My immediate thought was now here is a LEGO set that I would definitely want for myself.
Second, in May of 2022, when my sister and I delivered the doll house that we had been building for her grandchildren, I discovered that they had four bins the size of our own filled with LEGOs. One morning, we got some out and played for hours.
Seeing my interest in LEGOs, the kids decided to get out and show me these special edition buildings that they had been collecting over the years. I immediately decided that I should get that Mustang set that I had seen several years ago. And this past fall, I took that step and ordered it for myself.
When the package arrived in the mail, I was surprised by how large the box was. For comparison, here it is next to my Chris Craft boat that I built several years ago. To give you the perspective, the boat is 24 inches long.
The other surprising thing was that the kit included almost 1,500 individual pieces. Most of the kits we had been getting for our grandkids have had around 100 to 200 pieces. No wonder this box was so big.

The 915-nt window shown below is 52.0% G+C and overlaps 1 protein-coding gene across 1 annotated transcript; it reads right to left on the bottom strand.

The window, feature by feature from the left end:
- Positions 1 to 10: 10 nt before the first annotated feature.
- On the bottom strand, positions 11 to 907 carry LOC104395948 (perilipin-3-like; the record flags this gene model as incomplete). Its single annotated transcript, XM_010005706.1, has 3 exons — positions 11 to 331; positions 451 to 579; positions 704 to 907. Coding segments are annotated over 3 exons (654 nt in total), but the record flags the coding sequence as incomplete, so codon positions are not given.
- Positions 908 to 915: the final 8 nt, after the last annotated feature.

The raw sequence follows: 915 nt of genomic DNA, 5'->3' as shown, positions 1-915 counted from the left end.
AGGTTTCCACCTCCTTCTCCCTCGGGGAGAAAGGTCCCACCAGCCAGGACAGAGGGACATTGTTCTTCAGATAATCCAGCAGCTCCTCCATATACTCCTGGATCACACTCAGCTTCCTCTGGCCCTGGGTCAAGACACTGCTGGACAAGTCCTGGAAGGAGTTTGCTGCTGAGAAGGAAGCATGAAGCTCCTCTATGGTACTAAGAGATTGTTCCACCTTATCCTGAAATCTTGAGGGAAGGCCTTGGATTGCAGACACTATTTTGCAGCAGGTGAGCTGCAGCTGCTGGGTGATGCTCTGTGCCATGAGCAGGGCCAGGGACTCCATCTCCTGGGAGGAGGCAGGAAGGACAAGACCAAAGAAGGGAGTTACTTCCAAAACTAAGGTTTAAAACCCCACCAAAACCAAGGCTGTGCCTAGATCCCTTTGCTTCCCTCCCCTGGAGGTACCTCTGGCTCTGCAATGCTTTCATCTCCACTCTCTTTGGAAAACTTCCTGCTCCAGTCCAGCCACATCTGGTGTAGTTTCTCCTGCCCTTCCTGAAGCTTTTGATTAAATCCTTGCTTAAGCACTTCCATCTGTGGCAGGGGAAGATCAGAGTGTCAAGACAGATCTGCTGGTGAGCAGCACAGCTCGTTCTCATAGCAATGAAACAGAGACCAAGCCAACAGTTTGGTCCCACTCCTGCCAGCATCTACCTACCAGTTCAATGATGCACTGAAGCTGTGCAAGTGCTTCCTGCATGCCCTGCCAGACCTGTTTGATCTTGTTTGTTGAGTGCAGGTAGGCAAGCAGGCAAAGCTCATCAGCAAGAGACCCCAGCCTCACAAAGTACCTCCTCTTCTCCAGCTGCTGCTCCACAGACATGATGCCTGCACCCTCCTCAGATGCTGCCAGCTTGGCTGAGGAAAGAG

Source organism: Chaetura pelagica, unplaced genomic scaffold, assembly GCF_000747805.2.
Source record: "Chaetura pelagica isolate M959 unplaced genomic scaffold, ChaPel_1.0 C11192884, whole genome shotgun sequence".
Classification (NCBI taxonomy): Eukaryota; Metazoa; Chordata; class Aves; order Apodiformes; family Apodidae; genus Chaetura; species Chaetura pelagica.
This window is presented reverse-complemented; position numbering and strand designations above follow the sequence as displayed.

With so many things going in the fall and already with a balsa wood airplane and fourth doll house in progress, it was not until December that I actually got a chance to open the box and begin the fun assembly process.
When I emptied the contents of the box, I could see why it was so big. There were 12 individual bags, six large and six small each numbered 1 through 6. The instructions were a veritable book with over 200 pages.
I opened the big bag numbered “1” and began building. My grandsons have a method of sorting all of the pieces from the bag into similarly colored piles to make them easier to find. I feared with so many pieces in my kit, I might lose some before needing them and so chose not to employ their technique. But no sooner could I not find some of the needed pieces, that I realized that both the large and the small bags numbered “1” should be opened.
As I continued to work through the instructions, I discovered what a handy device this little orange handle was for disassembling LEGOs. Without it, I don’t know if I ever could have gotten apart the pieces that I incorrectly assembled. By the time I had finished with the two “1” bags, I had a semi-functional chassis with just a few extra pieces left over (It is common to get extras of the smallest pieces that can so easily be lost).